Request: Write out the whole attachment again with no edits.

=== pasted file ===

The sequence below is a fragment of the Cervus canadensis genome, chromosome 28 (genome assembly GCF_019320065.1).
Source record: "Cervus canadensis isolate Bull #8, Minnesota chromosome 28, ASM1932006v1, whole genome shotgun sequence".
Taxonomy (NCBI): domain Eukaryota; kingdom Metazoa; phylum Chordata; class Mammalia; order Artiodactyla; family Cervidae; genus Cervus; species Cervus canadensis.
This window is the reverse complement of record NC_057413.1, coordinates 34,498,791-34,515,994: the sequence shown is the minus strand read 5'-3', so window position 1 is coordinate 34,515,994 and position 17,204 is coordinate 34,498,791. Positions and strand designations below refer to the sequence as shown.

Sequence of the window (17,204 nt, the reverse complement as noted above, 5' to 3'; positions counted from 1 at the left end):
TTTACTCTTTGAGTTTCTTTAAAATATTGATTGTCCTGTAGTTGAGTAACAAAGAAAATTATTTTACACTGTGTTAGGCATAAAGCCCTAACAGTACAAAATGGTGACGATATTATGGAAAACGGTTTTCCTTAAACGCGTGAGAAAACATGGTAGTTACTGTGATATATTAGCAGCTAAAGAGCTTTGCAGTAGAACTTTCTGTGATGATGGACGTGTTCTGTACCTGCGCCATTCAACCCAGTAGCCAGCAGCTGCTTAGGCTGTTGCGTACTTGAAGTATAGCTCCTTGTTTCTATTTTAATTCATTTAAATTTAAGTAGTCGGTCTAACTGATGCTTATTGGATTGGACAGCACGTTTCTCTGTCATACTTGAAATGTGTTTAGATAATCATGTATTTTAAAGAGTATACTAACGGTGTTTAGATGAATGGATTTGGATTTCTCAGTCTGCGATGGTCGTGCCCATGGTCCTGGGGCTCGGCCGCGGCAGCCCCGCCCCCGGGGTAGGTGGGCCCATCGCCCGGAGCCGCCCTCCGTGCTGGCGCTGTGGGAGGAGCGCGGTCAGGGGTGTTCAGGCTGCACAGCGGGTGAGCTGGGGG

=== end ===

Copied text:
The sequence below is a fragment of the Cervus canadensis genome, chromosome 28 (genome assembly GCF_019320065.1).
Source record: "Cervus canadensis isolate Bull #8, Minnesota chromosome 28, ASM1932006v1, whole genome shotgun sequence".
Taxonomy (NCBI): domain Eukaryota; kingdom Metazoa; phylum Chordata; class Mammalia; order Artiodactyla; family Cervidae; genus Cervus; species Cervus canadensis.
This window is the reverse complement of record NC_057413.1, coordinates 34,498,791-34,515,994: the sequence shown is the minus strand read 5'-3', so window position 1 is coordinate 34,515,994 and position 17,204 is coordinate 34,498,791. Positions and strand designations below refer to the sequence as shown.

Sequence of the window (17,204 nt, the reverse complement as noted above, 5' to 3'; positions counted from 1 at the left end):
TTTACTCTTTGAGTTTCTTTAAAATATTGATTGTCCTGTAGTTGAGTAACAAAGAAAATTATTTTACACTGTGTTAGGCATAAAGCCCTAACAGTACAAAATGGTGACGATATTATGGAAAACGGTTTTCCTTAAACGCGTGAGAAAACATGGTAGTTACTGTGATATATTAGCAGCTAAAGAGCTTTGCAGTAGAACTTTCTGTGATGATGGACGTGTTCTGTACCTGCGCCATTCAACCCAGTAGCCAGCAGCTGCTTAGGCTGTTGCGTACTTGAAGTATAGCTCCTTGTTTCTATTTTAATTCATTTAAATTTAAGTAGTCGGTCTAACTGATGCTTATTGGATTGGACAGCACGTTTCTCTGTCATACTTGAAATGTGTTTAGATAATCATGTATTTTAAAGAGTATACTAACGGTGTTTAGATGAATGGATTTGGATTTCTCAGTCTGCGATGGTCGTGCCCATGGTCCTGGGGCTCGGCCGCGGCAGCCCCGCCCCCGGGGTAGGTGGGCCCATCGCCCGGAGCCGCCCTCCGTGCTGGCGCTGTGGGAGGAGCGCGGTCAGGGGTGTTCAGGCTGCACAGCGGGTGAGCTGGGGG